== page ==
|Title||Modeling Amateur Radio Soundings of the Ionospheric Response to the 2017 Great American Eclipse|
|Publication Type||Journal Article|
|Year of Publication||2018|
|Authors||Frissell, NA, Katz, JD, Gunning, SW, Vega, JS, Gerrard, AJ, Earle, GD, Moses, ML, West, ML, Huba, JD, Erickson, PJ, Miller, ES, Gerzoff, RB, Liles, W, Silver, HW|
|Journal||Geophysical Research Letters|
|Type of Article||Research Letter|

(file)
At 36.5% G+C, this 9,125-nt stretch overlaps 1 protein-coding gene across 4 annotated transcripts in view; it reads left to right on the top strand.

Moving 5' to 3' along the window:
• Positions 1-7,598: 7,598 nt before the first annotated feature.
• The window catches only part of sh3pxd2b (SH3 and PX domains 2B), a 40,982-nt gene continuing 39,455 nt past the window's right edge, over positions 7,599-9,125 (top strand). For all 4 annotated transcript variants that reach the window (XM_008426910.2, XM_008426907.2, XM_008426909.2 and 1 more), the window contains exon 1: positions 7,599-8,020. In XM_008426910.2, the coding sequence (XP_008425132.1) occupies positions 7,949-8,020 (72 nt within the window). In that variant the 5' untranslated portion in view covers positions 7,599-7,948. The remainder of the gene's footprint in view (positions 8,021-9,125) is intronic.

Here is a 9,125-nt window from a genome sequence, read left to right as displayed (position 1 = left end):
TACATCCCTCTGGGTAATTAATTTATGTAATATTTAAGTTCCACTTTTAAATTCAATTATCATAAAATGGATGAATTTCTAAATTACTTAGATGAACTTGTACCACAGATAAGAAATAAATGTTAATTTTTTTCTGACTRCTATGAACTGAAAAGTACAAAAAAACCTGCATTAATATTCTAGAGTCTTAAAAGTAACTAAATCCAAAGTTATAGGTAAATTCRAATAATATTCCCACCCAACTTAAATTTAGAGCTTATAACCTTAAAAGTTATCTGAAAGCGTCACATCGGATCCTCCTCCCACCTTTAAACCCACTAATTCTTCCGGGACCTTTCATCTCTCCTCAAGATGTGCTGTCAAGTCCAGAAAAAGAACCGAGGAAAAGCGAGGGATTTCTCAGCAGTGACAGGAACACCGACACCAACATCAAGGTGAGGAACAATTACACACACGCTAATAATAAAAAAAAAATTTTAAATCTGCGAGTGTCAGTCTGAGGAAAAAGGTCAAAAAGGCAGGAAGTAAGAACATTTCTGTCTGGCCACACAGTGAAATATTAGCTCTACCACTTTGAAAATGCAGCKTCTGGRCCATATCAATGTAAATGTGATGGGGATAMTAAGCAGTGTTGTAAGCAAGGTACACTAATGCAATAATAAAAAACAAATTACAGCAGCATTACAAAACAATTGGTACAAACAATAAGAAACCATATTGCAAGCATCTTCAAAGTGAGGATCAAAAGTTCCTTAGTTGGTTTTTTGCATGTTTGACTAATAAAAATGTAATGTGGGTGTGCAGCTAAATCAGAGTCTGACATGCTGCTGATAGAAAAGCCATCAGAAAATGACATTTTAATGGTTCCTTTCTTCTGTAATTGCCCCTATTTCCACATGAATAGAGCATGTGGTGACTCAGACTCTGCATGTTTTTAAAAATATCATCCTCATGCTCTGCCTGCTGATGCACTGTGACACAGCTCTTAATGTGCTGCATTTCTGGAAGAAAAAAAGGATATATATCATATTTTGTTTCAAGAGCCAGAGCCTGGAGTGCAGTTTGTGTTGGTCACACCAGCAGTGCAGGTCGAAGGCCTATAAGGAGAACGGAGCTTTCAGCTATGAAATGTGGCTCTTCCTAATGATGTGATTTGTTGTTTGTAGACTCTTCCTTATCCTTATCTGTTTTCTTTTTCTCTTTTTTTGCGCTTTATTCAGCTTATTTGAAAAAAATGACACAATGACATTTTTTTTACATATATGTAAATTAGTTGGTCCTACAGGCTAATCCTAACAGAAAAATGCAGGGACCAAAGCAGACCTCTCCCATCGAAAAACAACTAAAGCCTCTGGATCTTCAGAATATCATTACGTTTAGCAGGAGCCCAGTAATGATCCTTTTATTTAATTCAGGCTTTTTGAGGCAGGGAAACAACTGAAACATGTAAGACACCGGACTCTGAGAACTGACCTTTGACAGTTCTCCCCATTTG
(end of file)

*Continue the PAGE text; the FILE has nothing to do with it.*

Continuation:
On 21 August 2017, a total solar eclipse traversed the continental United States and caused large‐scale changes in ionospheric densities. These were detected as changes in medium and high frequency radio propagation by the Solar Eclipse QSO Party (SEQP) citizen science experiment organized by the Ham Radio Science Citizen Investigation (hamsci.org). This is the first eclipse‐ionospheric study to make use of measurements from a citizen‐operated, global‐scale HF propagation network and develop tools for comparison to a physics‐based model ionosphere. Eclipse effects were observed ±0.3 hr on 1.8 MHz, ±0.75 hr on 3.5 and 7 MHz, and ±1 hr on 14 MHz and are consistent with eclipse‐induced ionospheric densities. Observations were simulated using the PHaRLAP raytracing toolkit in conjunction with the eclipsed SAMI3 ionospheric model. Model results suggest 1.8, 3.5, and 7 MHz refracted at h ≥ 125 km altitude with elevation angles θ ≥ 22°, while 14 MHz signals refracted at h < 125 km with elevation angles θ < 10°.